It’s winter meeting season for Southeast agriculture, which means good information coupled often with good food. The extra information presented at the meetings leaves with you. But what about the leftover food? I asked about this at a recent meeting and got a satisfying answer.
The annual Georgia Cotton Commission meeting and University of Georgia Cotton Production Workshop was in Tifton, Ga., Jan. 25, and is a classic example of a commodity group and Extension partnering to provide a day of good information pleasantly interrupted with good food, which on this day was fried chicken and baked pork chops presented buffet-style. (By the way, the chicken at the meeting was fried in cottonseed oil, a fine cooking oil getting on culinary radars.)
Provided by BJ Smith Catering, 400 strong ate well for lunch that day. Still, plenty of food was left over. Pounds of fried chicken and baked chops remained on the buffet after the last straggler got a plate, plus, I learned, in the kitchen remained plenty more cooked food that never made it to the buffet.
“What will happen to the chicken and pork chops left?” I asked the kind lady serving at the dessert table.
“We’re going to pack it up and send it down to Cook County around Adel to the shelters for the storm victims,” she said.
“That’s mighty nice and good to hear,” I said.
I later verified with Chris Chammoun, Georgia Cotton Commission public affairs director, that indeed the extra food from the meeting went to storm victims just 25 miles south from Tifton in south-central Georgia on I-75.
Between Jan. 21-22, severe-as-it-gets weather unleashed multiple tornadoes across southern Mississippi, Alabama and Georgia, taking the lives of 21 people, displacing the lives of thousands more and destroying property almost beyond count, hitting southwest and south-central Georgia brutally. Some people lost everything.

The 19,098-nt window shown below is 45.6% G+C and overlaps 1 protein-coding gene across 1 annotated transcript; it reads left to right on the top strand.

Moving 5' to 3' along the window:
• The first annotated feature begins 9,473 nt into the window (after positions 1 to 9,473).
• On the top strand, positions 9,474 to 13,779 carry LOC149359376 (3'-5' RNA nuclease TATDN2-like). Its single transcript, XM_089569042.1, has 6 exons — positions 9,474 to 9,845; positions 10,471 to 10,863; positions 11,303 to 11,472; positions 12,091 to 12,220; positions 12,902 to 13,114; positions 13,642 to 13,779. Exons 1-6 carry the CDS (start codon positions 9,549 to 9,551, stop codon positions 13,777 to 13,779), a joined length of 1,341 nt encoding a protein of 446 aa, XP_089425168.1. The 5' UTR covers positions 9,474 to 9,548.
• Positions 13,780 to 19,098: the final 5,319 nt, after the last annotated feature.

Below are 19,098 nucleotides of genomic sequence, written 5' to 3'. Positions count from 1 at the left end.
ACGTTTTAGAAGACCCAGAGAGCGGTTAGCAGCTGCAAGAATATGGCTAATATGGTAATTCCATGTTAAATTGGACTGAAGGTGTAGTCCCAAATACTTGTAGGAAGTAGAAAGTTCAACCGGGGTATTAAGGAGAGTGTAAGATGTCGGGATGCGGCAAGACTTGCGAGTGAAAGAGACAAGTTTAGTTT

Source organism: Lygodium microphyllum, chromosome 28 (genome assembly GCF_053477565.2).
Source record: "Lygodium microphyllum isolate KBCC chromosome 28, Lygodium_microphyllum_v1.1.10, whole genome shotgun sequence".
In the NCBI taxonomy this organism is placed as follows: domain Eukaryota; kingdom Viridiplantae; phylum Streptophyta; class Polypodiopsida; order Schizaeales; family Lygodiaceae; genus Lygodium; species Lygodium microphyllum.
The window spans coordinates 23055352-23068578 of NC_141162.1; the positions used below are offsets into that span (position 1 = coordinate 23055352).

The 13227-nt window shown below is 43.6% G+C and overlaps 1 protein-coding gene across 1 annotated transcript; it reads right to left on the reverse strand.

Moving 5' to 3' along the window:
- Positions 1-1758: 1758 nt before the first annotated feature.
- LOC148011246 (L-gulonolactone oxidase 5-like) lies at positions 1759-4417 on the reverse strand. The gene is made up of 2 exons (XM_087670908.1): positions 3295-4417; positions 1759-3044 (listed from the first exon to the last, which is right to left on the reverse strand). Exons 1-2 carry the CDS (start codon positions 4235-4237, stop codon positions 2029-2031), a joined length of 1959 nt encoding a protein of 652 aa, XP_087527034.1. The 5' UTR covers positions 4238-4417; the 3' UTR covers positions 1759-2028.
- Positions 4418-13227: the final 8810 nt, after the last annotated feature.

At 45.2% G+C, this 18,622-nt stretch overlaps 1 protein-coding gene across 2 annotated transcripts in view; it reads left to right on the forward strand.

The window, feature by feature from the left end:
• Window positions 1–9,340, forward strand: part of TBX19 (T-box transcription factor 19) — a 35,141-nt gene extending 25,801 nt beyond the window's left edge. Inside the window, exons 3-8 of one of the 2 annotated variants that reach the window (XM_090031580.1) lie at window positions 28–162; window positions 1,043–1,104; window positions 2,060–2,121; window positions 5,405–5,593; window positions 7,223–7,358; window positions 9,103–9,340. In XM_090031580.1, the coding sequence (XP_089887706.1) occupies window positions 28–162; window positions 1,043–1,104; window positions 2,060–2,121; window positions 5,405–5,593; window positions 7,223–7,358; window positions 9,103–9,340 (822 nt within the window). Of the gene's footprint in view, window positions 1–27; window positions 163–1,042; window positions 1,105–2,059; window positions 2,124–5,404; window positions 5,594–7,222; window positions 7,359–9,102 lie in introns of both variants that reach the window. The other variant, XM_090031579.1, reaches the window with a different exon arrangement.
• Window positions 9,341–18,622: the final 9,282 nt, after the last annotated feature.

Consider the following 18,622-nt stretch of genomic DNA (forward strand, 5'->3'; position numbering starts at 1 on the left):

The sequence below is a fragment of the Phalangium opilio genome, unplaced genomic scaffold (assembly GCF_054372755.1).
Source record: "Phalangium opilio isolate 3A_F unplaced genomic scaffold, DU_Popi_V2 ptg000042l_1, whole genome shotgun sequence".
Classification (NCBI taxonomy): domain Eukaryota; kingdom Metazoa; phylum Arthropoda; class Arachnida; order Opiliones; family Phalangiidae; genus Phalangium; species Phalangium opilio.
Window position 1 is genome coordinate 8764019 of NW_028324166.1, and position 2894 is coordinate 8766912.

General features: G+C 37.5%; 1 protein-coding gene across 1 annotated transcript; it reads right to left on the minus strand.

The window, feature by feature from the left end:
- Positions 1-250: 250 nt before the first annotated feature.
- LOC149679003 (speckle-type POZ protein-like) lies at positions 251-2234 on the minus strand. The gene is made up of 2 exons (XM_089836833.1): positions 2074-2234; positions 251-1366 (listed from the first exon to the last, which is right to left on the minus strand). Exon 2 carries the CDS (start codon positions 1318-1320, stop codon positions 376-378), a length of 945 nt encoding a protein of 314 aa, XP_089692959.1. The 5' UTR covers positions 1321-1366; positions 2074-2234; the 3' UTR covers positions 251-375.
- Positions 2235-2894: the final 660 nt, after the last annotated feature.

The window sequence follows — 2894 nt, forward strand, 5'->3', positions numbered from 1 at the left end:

The region was rattled before Jan. 22. On Jan. 2, an outbreak of severe storms shot tornadoes and powerful straight-line winds through the region, leveling parts of historic Albany in southwest Georgia. That damage is still shocking to see.
So, would a bit of fried chicken and pork chops delivered to you as a gift during your troubled times really make a difference? Yeah. There is no such thing as a small, meaningless gesture of kindness.
Whether it’s offering of a bit of food, grabbing a chainsaw to clear a road, removing limbs from a neighbor’s house, or your wife going through her closet to give clothes to two Latino women (girls really), currently working in our country as visitors, who lived in a trailer that no longer exists because a tornado wiped it out Jan. 22, all kind gestures carry big weight, and enough of them can move mountains.
If you attended the GCC meeting/UGA Cotton Workshop Jan. 25 in Tifton, Ga., and you didn’t grab that extra chicken leg or pork chop to eat, or if you didn’t attend the meeting, feel good. The extra plenty got delivered to some folks who needed some comforting on that day. Plenty more people still need that comfort and support. The region is recovering and making progress, but kind gestures, prayers and help are still needed.
Good luck, take care and thanks for reading.